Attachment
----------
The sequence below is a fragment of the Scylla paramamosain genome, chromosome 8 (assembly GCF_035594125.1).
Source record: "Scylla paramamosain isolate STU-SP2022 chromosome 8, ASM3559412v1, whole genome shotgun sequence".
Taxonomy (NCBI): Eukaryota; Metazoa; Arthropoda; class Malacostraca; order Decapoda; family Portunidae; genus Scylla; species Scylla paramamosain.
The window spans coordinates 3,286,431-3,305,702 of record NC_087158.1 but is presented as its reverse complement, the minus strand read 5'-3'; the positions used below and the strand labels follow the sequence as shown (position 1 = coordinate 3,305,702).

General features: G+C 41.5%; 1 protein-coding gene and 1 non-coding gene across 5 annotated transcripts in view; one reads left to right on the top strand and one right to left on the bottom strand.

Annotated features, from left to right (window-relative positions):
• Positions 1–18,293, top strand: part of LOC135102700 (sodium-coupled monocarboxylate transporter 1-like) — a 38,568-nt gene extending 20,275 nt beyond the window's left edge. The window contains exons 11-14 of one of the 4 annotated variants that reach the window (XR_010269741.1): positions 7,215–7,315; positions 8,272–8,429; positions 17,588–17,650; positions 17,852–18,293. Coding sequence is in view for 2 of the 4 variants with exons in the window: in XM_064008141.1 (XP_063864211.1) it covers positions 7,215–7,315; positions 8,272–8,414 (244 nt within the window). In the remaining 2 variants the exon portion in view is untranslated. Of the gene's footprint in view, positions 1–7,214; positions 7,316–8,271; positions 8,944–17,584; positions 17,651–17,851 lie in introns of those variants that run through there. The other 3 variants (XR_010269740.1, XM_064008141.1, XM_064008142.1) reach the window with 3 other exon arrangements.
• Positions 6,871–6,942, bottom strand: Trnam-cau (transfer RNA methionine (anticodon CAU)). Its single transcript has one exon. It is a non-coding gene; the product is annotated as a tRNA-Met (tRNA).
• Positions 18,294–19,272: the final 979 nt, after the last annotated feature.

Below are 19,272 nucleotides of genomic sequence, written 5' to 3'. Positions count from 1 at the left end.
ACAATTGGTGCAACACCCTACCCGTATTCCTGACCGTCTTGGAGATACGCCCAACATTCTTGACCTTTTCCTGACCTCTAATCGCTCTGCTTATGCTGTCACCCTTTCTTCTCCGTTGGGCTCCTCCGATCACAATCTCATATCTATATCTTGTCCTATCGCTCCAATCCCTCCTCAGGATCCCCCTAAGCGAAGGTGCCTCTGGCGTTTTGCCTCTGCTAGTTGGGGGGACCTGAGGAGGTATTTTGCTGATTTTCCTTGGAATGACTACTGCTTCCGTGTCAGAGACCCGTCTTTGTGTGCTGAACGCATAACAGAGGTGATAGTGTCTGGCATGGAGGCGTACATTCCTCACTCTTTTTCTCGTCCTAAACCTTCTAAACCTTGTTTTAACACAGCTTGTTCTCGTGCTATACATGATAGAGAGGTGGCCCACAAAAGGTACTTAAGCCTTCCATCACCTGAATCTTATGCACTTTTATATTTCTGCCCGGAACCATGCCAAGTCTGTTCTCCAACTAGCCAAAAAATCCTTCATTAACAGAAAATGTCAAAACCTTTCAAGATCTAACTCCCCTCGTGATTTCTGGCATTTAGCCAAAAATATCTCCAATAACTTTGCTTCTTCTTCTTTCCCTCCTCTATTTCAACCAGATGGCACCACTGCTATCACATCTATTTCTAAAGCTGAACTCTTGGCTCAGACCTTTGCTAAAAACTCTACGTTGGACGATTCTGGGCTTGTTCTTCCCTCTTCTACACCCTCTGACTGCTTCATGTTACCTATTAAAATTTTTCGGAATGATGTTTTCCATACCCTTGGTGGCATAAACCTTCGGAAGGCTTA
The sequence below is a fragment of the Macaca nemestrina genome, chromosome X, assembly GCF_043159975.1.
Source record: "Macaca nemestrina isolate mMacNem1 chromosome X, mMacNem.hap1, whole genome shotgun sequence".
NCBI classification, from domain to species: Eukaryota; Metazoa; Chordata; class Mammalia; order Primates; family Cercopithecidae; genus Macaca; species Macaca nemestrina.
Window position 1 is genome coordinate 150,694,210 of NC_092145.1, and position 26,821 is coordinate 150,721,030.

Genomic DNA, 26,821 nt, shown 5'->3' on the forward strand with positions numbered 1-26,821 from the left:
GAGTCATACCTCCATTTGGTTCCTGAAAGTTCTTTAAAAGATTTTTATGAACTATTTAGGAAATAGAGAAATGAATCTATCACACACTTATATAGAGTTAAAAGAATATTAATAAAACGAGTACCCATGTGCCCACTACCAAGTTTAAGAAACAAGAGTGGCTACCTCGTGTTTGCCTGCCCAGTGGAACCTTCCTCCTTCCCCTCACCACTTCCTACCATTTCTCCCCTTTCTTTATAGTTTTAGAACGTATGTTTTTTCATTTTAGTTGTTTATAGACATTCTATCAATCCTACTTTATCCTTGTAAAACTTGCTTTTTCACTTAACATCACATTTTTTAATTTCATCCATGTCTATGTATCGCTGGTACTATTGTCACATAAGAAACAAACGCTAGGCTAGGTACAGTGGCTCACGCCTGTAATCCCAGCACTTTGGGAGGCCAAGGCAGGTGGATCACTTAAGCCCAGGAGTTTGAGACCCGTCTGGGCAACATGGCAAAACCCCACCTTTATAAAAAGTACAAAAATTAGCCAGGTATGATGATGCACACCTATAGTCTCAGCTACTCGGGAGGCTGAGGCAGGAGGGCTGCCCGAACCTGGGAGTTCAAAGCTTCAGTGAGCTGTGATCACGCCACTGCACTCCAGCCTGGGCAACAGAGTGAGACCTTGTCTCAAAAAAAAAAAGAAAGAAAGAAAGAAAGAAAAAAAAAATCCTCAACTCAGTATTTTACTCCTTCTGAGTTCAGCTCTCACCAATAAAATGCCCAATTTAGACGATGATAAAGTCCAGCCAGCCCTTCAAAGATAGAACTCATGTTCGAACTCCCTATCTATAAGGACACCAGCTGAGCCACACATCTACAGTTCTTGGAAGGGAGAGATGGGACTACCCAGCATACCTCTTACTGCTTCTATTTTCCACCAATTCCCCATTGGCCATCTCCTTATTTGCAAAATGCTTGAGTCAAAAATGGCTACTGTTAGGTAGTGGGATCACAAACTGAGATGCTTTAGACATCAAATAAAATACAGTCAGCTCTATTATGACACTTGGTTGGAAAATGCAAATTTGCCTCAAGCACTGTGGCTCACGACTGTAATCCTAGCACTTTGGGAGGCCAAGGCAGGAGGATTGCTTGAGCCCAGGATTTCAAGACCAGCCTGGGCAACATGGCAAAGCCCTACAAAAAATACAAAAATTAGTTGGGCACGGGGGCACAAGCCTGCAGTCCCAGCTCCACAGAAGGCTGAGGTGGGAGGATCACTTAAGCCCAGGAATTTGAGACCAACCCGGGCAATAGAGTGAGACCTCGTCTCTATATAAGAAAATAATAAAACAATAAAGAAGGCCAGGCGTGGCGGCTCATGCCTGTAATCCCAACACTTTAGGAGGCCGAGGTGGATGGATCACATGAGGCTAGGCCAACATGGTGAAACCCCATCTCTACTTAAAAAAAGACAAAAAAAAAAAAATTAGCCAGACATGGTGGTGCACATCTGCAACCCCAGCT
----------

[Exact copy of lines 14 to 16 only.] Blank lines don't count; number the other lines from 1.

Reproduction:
NCBI classification, from domain to species: Eukaryota; Metazoa; Chordata; class Mammalia; order Primates; family Cercopithecidae; genus Macaca; species Macaca nemestrina.
Window position 1 is genome coordinate 150,694,210 of NC_092145.1, and position 26,821 is coordinate 150,721,030.

Genomic DNA, 26,821 nt, shown 5'->3' on the forward strand with positions numbered 1-26,821 from the left: